Lesley wasn’t the only remarkable politician of note to attend the conference. This was Richard Leonard’s first gig as branch office manager, and Richard is himself a remarkable man with a singular talent. Unfortunately that talent is that he doesn’t just make Iain Gray seem lively, witty, charismatic and charming, he also makes James Kelly seem lively, witty, charismatic and charming. Listening to Richard Leonard is the aural equivalent of mogadon, only without the attention to detail, finesse, and incisiveness that comes from being out of your tree on major tranquillisers. However because Richard is originally from England, criticising him is, at least in Richard’s book, anti-English racism and it’s wrong.

It’s safe to say that despite the expectations of the British nationalists of a Westminster parliamentary road to socialism persuasion, Labour’s Scottish branch office conference didn’t exactly set the heather alight, even though Scottish Labour peer Mike Watson, Baron of Invergowrie, is Jeremy Corbyn’s education spokesperson in the Lords and he’s an actual arsonist. That’s not to say that there was no fire at the conference, it’s just it was of the wrong sort. It started badly when the party confused its founder Keir Hardie with Oliver Hardy, which is an easy mistake to make when your branch manager at Furst Meenister’s Questions is difficult to distinguish from Stan Laurel. And it’s a very fine mess that you’ve got your party into, Richard.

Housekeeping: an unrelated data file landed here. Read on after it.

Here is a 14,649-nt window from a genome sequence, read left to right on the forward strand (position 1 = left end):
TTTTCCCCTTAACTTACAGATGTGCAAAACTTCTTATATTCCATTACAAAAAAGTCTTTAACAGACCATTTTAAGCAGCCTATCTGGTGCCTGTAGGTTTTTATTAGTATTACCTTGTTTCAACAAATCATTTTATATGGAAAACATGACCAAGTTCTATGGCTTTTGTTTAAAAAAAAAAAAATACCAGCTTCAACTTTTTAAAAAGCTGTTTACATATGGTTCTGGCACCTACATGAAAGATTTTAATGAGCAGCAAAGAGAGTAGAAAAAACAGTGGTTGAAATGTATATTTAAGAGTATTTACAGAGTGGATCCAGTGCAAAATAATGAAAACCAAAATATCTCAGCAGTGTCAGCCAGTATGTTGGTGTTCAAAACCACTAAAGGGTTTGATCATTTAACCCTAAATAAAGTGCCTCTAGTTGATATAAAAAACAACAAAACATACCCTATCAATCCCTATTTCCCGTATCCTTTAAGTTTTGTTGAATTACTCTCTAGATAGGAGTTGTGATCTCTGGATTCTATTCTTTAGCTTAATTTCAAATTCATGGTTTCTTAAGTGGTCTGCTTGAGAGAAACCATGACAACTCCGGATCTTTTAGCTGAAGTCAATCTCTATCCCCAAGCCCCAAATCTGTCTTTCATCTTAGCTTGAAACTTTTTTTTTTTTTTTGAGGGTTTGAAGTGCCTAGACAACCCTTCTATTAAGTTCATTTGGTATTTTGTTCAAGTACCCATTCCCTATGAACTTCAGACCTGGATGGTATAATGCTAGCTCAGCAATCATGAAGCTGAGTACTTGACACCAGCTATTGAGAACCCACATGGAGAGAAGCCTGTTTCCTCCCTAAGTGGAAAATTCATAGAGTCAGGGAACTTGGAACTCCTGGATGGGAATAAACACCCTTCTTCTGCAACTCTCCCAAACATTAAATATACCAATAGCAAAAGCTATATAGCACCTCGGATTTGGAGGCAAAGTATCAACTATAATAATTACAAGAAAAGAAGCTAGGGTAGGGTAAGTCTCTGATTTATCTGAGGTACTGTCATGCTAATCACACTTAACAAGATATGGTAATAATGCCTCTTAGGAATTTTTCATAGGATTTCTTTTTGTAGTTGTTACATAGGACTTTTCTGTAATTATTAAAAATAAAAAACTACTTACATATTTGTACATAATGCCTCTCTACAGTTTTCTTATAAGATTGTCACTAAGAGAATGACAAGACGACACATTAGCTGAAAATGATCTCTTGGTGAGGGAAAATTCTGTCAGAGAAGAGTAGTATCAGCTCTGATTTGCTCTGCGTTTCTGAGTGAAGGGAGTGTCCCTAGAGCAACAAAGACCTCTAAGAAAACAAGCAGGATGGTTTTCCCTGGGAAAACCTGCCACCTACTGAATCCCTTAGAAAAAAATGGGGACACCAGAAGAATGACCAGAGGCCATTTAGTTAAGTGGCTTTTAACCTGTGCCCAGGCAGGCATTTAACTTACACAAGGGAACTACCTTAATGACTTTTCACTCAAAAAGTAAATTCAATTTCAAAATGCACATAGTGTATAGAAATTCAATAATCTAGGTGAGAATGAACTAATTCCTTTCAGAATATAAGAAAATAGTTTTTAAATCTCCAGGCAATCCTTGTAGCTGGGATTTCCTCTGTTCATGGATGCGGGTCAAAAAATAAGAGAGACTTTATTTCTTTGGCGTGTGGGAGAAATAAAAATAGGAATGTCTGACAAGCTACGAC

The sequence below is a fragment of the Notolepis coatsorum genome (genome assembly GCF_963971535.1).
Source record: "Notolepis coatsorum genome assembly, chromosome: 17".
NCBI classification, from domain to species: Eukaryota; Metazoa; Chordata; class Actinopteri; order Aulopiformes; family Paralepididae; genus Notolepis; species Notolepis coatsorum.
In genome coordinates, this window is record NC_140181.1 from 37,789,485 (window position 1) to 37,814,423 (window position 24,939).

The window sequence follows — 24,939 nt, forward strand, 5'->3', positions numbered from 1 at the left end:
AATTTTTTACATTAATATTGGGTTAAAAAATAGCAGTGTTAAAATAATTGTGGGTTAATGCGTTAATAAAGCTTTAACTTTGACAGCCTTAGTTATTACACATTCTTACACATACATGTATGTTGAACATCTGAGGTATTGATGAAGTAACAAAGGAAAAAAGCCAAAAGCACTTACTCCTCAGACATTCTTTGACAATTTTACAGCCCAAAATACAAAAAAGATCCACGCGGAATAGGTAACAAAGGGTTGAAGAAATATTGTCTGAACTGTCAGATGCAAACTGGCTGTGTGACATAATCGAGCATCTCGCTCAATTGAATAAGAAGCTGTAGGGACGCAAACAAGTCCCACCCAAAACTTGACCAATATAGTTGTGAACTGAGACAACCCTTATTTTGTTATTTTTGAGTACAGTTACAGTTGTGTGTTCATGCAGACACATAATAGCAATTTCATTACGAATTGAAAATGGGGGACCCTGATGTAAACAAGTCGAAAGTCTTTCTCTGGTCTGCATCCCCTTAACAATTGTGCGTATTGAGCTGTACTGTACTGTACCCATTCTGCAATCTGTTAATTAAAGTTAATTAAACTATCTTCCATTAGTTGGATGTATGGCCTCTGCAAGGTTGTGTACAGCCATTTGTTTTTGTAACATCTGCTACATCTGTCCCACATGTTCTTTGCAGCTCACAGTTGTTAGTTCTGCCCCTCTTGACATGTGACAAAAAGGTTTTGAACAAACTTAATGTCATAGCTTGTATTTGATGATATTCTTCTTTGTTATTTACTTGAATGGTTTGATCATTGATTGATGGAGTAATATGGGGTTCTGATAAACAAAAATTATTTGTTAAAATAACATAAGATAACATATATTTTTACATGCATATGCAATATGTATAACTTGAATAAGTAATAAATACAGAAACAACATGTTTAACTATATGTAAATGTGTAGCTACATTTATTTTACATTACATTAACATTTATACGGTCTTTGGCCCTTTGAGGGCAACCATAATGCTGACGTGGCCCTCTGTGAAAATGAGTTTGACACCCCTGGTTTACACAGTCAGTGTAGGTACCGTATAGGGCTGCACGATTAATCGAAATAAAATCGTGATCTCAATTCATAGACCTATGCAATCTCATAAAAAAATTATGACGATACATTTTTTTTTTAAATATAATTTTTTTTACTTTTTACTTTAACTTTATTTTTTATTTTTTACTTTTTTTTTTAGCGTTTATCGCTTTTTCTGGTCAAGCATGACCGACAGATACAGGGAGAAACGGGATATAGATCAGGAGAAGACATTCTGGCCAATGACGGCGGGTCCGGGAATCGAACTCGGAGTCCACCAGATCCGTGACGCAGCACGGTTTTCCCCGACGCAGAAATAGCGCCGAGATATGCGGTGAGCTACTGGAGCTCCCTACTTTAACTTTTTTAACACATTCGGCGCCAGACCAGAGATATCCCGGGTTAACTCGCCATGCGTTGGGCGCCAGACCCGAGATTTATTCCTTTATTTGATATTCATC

There was plenty of fire and fury. It was mostly directed at the only people in politics that your average Labour party in Scotland politician hates more than the SNP. That’s other Labour politicians. The blue, or rather red, touchpaper setting much of it off was the Jezza himself. Admittedly the venue wasn’t exactly stowed to the rafters, more people have turned up at pro-indy events to see my dug than showed up to listen to Jeremy Corbyn in Dundee, and that’s not just because the dug is considerably more photogenic. If Richard Leonard is the Stan Laurel of Scottish politics, Jezza was channelling another meme from the 1930s, this time xenophobia and hatred of immigrants. According to Jeremy, immigration drives down wages and causes lower living standards and that’s why he’s against freedom of movement. It might have been dressed up in the language of socialism, but it was the exact same argument as you hear from Ukip. You can put a red dress on a pig, but it’s still a pig.

Ian Davidson and Kezia Dugdale both took to a fringe meeting to describe Jezza’s speech as the kind of thing that Nigel Farage would have been pleased with. Ian also had an argument with MEP Catherine Stihler with whom he had only recently launched a party group pressing for UK membership of the single market after Brexit after Ian accused her of publishing misleading information. Labour Hame editor Duncan Wossisname had a fall out on social media with MP Danielle Rowley after Danielle apparently told him that he was welcome to leave the party if he didn’t like the Jezzacult. Meanwhile Jeremy and his followers were accused of blocking debate and trying to shut down their critics within the party. There are fewer fall outs and fights on Big Brother. The periods of peace and internal agreement within the Labour party in Scotland are shorter in duration than the length of time that a Ukip party leader holds office, and that was previously recognised as the shortest measurable unit of political time.